D’var Torah: The Blessing of Diversity
When we sit at our seder tables tomorrow night, we will once again be reminded that the Torah alludes to four types of children; one wise, one rebellious/wicked, one simple and one who does not know how to ask. We are instructed on how to teach each of these children about the heart of our Pesach story, the Exodus from Egypt. As an educator and parent, I love this part of the Haggadah. We are FINALLY being given an instruction manual for our children; if they ask this question, we should respond that way. The guesswork has been taken out of our job! However, the assumption that our Haggadah attaches varying levels of virtue to each of these types of children has never sat well with me. Does the Torah really mean to teach that some children are “better” than others? To answer this troubling question, we only have to look as far as the opening words of this section:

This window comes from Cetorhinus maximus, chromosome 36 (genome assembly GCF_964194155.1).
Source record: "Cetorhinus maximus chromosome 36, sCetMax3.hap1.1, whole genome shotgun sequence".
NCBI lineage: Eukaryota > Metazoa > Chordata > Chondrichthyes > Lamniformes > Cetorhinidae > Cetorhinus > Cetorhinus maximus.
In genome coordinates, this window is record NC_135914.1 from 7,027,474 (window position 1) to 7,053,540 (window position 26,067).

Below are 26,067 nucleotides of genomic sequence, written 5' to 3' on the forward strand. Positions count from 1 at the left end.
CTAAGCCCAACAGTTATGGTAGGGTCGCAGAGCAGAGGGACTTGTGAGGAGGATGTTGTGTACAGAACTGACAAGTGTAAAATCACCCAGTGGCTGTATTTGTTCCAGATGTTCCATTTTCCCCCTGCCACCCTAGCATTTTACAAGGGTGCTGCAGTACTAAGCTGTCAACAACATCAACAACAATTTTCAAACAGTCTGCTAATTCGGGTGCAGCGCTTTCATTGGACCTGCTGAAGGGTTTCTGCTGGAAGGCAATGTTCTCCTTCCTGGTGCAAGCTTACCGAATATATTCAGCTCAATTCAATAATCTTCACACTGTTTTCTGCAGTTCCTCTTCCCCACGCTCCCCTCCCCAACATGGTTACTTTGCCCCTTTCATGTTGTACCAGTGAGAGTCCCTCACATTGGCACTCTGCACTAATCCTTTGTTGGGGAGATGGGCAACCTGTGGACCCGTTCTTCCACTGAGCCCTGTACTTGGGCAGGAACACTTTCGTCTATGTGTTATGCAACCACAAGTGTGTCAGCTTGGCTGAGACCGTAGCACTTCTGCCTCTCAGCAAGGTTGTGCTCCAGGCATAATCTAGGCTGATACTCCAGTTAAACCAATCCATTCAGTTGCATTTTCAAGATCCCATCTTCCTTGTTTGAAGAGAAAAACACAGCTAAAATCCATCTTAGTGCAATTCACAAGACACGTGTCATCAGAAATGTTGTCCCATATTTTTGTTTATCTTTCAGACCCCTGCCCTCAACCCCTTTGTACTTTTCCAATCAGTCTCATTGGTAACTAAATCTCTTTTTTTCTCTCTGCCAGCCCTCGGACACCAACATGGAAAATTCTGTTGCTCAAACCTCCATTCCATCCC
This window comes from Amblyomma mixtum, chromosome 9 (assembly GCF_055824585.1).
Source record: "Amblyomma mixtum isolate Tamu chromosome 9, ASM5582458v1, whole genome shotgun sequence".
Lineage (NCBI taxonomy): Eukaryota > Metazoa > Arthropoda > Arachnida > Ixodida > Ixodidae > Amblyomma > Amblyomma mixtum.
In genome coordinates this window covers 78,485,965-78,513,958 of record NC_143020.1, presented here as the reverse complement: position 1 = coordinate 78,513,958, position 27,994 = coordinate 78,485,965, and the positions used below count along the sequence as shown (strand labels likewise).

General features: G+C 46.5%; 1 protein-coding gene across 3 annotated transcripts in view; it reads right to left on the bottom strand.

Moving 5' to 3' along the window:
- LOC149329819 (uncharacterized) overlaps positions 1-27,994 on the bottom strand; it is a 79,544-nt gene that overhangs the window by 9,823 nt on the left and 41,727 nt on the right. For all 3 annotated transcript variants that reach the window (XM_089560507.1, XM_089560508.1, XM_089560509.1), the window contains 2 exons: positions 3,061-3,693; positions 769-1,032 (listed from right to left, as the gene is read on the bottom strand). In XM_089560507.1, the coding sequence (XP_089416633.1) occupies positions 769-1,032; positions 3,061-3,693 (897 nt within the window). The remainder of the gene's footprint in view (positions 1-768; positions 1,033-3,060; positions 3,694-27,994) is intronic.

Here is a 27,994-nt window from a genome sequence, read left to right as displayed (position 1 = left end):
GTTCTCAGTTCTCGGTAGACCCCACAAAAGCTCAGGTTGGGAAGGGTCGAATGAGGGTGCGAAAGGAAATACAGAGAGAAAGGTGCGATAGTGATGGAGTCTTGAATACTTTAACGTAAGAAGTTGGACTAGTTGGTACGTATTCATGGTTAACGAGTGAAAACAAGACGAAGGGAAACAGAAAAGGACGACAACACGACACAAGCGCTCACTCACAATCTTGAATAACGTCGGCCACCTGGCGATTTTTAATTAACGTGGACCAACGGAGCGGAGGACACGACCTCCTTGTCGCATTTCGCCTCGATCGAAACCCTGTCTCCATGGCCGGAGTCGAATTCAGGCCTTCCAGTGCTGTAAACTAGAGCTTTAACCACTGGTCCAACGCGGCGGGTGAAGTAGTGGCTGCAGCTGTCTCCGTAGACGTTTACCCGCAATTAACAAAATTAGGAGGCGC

בָּרוּךְ הַמָּקוֹם, בָּרוּךְ הוּא, בָּרוּךְ שֶׁנָּתַן תּוֹרָה לְעַמּוֹ יִשְׂרָאֵל, בָּרוּךְ הוּא
Blessed is the place of all, Blessed is God, Blessed is the one who gave the Torah to the People Israel,
Blessed is God.
The word בָּרוּךְ (blessed) appears four times. One time for each of the Four Children because every child (or every adult for that matter) is blessed and brings blessings to the world. There can be no hierarchy. The artist and calligrapher David Moss takes this interpretation one step further in his illustrated haggadah. He explains that every child is unique and the Torah embraces them all. He chose to depict each child as a playing card. As in a game of chance, we have no control over the children we are dealt. It is our job as parents, grandparents and educators to embrace the children we have been given and make sure they feel loved and accepted for who they are.
This basic tenant is the cornerstone of Ramah New England. Whether at one of the day camps or the overnight camp, each summer our tzevet (staff) works diligently to create an environment in which every chanich/a (camper) feels safe and valued. We strive to meet each child where they are, recognizing that every one of the chanichim (campers) comes to us with their own set of skills, talents, and needs. This is the most basic understanding and very meaning of רמה לכולם (Ramah for All).
Chag kasher v’sameach.